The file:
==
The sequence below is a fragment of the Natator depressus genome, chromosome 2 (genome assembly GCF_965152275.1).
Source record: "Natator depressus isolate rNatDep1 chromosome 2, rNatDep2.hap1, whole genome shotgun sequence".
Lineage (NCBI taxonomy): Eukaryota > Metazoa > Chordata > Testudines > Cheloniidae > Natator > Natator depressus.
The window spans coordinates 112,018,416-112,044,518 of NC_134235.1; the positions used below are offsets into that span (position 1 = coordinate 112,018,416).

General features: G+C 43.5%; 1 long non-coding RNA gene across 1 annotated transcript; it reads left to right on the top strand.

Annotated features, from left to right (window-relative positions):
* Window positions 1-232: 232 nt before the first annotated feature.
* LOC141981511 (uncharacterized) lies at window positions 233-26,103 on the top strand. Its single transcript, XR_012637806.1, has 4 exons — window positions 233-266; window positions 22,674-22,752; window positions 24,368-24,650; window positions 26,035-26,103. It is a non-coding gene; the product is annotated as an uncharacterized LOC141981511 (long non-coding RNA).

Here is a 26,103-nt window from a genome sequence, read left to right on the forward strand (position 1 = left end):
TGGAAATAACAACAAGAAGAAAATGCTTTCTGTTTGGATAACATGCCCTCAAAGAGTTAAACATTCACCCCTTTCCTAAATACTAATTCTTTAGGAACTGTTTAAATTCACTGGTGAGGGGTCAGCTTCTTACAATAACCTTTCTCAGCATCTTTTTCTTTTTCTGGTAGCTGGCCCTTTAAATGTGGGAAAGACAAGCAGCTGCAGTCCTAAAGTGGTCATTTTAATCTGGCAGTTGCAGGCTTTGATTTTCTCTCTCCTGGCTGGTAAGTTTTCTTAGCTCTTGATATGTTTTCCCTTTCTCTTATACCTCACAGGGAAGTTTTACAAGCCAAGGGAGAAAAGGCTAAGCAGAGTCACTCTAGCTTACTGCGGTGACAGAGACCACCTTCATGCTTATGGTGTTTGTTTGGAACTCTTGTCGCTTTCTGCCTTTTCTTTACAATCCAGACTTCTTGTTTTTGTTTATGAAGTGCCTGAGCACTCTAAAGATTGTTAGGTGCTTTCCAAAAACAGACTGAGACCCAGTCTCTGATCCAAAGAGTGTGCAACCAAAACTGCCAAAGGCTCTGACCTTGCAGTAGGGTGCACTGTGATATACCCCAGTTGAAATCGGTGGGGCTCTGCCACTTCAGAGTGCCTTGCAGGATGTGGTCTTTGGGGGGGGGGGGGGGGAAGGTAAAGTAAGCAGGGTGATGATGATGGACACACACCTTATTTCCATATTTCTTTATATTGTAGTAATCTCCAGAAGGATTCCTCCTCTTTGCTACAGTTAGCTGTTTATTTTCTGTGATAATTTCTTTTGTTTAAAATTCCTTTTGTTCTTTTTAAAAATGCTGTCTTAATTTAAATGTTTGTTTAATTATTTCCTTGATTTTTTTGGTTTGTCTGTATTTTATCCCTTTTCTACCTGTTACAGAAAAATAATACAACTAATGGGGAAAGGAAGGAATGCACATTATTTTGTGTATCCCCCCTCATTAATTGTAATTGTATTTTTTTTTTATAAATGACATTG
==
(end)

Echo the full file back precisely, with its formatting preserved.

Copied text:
The sequence below is a fragment of the Natator depressus genome, chromosome 2 (genome assembly GCF_965152275.1).
Source record: "Natator depressus isolate rNatDep1 chromosome 2, rNatDep2.hap1, whole genome shotgun sequence".
Lineage (NCBI taxonomy): Eukaryota > Metazoa > Chordata > Testudines > Cheloniidae > Natator > Natator depressus.
The window spans coordinates 112,018,416-112,044,518 of NC_134235.1; the positions used below are offsets into that span (position 1 = coordinate 112,018,416).

General features: G+C 43.5%; 1 long non-coding RNA gene across 1 annotated transcript; it reads left to right on the top strand.

Annotated features, from left to right (window-relative positions):
* Window positions 1-232: 232 nt before the first annotated feature.
* LOC141981511 (uncharacterized) lies at window positions 233-26,103 on the top strand. Its single transcript, XR_012637806.1, has 4 exons — window positions 233-266; window positions 22,674-22,752; window positions 24,368-24,650; window positions 26,035-26,103. It is a non-coding gene; the product is annotated as an uncharacterized LOC141981511 (long non-coding RNA).

Here is a 26,103-nt window from a genome sequence, read left to right on the forward strand (position 1 = left end):
TGGAAATAACAACAAGAAGAAAATGCTTTCTGTTTGGATAACATGCCCTCAAAGAGTTAAACATTCACCCCTTTCCTAAATACTAATTCTTTAGGAACTGTTTAAATTCACTGGTGAGGGGTCAGCTTCTTACAATAACCTTTCTCAGCATCTTTTTCTTTTTCTGGTAGCTGGCCCTTTAAATGTGGGAAAGACAAGCAGCTGCAGTCCTAAAGTGGTCATTTTAATCTGGCAGTTGCAGGCTTTGATTTTCTCTCTCCTGGCTGGTAAGTTTTCTTAGCTCTTGATATGTTTTCCCTTTCTCTTATACCTCACAGGGAAGTTTTACAAGCCAAGGGAGAAAAGGCTAAGCAGAGTCACTCTAGCTTACTGCGGTGACAGAGACCACCTTCATGCTTATGGTGTTTGTTTGGAACTCTTGTCGCTTTCTGCCTTTTCTTTACAATCCAGACTTCTTGTTTTTGTTTATGAAGTGCCTGAGCACTCTAAAGATTGTTAGGTGCTTTCCAAAAACAGACTGAGACCCAGTCTCTGATCCAAAGAGTGTGCAACCAAAACTGCCAAAGGCTCTGACCTTGCAGTAGGGTGCACTGTGATATACCCCAGTTGAAATCGGTGGGGCTCTGCCACTTCAGAGTGCCTTGCAGGATGTGGTCTTTGGGGGGGGGGGGGGGGAAGGTAAAGTAAGCAGGGTGATGATGATGGACACACACCTTATTTCCATATTTCTTTATATTGTAGTAATCTCCAGAAGGATTCCTCCTCTTTGCTACAGTTAGCTGTTTATTTTCTGTGATAATTTCTTTTGTTTAAAATTCCTTTTGTTCTTTTTAAAAATGCTGTCTTAATTTAAATGTTTGTTTAATTATTTCCTTGATTTTTTTGGTTTGTCTGTATTTTATCCCTTTTCTACCTGTTACAGAAAAATAATACAACTAATGGGGAAAGGAAGGAATGCACATTATTTTGTGTATCCCCCCTCATTAATTGTAATTGTATTTTTTTTTTATAAATGACATTG